Fifty Percent of Police Are Sleep Deprived

January 12th, 2012 by Andrea Bennett

Are officers suffering from sleep disorders posing a public risk?

Brought to you by Liberty Mutual's
The Responsibility Project

A study published in the Journal of the American Medical Association from researchers at Brigham and Women’s Hospital presents a new public hazard: sleep-deprived cops.

Researchers studied the sleep habits of nearly 5,000 municipal and state police officers in the U.S. and Canada and correlated their on-duty performance over two years. They found that 50 percent of police have sleep disorders, such as insomnia or sleep apnea. But researchers went a step further by concluding that the implications of sleep disorders for law-enforcement professionals are especially serious: not only does sleep deprivation affect police officers’ health and job performance, it also has an impact on public safety.

Case in point: 46 percent of officers admitted to falling asleep while driving and more than 25 percent said they did it repeatedly (at least once a month). This despite their overwhelming consensus – nearly 90 percent – that drowsy driving is as dangerous as drunk driving. Furthermore, ABC News reports, after two years of monthly follow-ups, the sleep-deprived officers also had higher rates of administrative errors, safety violations, anger toward suspects, falling asleep at the wheel or at meetings, and absenteeism.

Time magazine’s Healthland blog noted that the erratic and long shifts required of policemen and policewomen could explain the high rates of sleep disorders. According to the blog, 15 percent of the officers studied had reported working 14 to 16 hours at a time, with roughly 25 percent working rotating day and night shifts. Such a schedule can disrupt sleep and lead to a condition known as “shift work disorder,” found in 5 percent of the officers that participated in the study.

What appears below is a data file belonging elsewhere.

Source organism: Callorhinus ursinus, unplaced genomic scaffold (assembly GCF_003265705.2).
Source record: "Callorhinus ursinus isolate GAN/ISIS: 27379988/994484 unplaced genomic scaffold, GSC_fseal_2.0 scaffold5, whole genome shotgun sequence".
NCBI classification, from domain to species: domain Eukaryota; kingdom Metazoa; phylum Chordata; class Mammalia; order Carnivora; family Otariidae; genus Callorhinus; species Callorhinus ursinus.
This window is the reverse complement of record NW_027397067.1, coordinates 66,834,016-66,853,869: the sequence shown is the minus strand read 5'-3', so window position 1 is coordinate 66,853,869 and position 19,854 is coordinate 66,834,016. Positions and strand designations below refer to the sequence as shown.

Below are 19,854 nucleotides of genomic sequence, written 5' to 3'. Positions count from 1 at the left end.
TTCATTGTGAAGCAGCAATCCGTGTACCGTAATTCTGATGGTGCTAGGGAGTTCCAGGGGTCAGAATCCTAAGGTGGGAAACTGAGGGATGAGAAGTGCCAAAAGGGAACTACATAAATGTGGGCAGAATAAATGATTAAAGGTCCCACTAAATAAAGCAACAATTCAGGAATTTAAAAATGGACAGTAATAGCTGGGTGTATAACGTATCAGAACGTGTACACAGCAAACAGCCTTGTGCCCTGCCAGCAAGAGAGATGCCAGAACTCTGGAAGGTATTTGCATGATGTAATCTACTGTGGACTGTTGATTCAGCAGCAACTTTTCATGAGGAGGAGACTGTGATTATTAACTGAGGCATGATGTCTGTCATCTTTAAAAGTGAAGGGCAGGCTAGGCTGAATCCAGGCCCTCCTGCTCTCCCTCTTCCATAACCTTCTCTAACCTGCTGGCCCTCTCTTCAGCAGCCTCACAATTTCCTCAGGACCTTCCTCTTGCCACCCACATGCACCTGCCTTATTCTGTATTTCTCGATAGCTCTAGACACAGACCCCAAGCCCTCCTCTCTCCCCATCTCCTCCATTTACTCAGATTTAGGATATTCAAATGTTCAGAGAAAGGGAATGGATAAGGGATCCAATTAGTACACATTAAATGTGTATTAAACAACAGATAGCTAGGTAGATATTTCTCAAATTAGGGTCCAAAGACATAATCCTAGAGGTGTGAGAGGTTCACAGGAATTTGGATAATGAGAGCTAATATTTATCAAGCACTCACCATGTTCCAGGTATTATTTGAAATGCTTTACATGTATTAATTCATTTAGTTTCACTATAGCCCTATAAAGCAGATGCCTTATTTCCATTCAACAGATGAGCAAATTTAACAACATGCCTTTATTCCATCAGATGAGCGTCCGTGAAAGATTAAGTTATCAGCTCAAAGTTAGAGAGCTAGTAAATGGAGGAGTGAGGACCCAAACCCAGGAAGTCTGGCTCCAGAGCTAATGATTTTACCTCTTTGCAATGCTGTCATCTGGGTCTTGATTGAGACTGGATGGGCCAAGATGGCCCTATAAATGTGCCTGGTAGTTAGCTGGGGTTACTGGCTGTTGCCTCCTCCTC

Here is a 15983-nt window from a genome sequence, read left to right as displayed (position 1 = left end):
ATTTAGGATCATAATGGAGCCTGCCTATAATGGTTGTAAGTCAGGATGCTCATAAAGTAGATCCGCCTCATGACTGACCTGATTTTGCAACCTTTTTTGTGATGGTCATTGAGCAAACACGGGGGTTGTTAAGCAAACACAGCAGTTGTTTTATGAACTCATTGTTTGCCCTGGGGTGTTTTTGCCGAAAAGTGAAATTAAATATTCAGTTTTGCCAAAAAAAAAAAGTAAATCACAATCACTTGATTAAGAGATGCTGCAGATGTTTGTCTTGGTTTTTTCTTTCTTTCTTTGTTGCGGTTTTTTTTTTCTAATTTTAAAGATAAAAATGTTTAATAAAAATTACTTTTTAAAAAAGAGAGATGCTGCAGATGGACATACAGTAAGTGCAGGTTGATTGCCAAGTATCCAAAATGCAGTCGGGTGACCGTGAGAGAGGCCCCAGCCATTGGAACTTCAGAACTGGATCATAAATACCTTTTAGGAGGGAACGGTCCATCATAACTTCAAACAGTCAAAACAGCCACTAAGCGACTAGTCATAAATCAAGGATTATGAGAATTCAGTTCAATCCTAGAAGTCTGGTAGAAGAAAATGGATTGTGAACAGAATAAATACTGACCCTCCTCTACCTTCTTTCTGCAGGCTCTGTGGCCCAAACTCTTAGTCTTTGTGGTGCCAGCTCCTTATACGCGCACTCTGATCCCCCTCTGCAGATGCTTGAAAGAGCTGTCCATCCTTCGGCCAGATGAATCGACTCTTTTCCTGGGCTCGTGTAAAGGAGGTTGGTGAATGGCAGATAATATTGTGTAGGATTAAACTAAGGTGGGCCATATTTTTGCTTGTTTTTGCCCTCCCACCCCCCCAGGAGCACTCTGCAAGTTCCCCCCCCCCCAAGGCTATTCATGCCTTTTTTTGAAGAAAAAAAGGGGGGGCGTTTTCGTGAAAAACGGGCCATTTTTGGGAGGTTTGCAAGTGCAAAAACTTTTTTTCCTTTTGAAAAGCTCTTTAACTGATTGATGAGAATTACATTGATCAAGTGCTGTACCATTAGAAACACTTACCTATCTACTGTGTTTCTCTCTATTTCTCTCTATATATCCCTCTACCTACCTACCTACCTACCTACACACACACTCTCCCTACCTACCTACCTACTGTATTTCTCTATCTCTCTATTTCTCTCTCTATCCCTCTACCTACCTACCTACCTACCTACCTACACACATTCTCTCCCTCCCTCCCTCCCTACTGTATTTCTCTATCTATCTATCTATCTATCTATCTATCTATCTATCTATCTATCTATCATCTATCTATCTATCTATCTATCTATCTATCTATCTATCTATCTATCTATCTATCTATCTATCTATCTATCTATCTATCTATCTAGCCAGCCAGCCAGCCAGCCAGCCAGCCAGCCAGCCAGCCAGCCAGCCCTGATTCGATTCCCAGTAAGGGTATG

But according to Dr. Charles A. Czeisler of Brigham and Women's Hospital, the study also led to an important clue on the solution to sleep disorders among officers. In an interview with NPR, Czeisler noted that Massachusetts State Troopers had far less sleep apnea than other officers in the study. In Massachusetts, officers are required to pass annual fitness tests and are provided gym equipment and pay for working out – thus reducing obesity rates among Bay State policemen and policewomen. Obesity, Czeisler says, is a prominent risk factor for sleep apnea, so reducing it also reduces drowsiness among cops.

"I'm sure this fitness test has paid for itself many times over in reducing sleep apnea because of the markedly increased health care costs and accident rates among those who have sleep apnea,” Czeisler said. “If that turns out to be the reason, then Massachusetts could be a model for the nation."

What is your reaction to the study? Is it time for shift work to end, or should every policeman or policewoman be responsible for working out? Who should take responsibility for drowsy cops?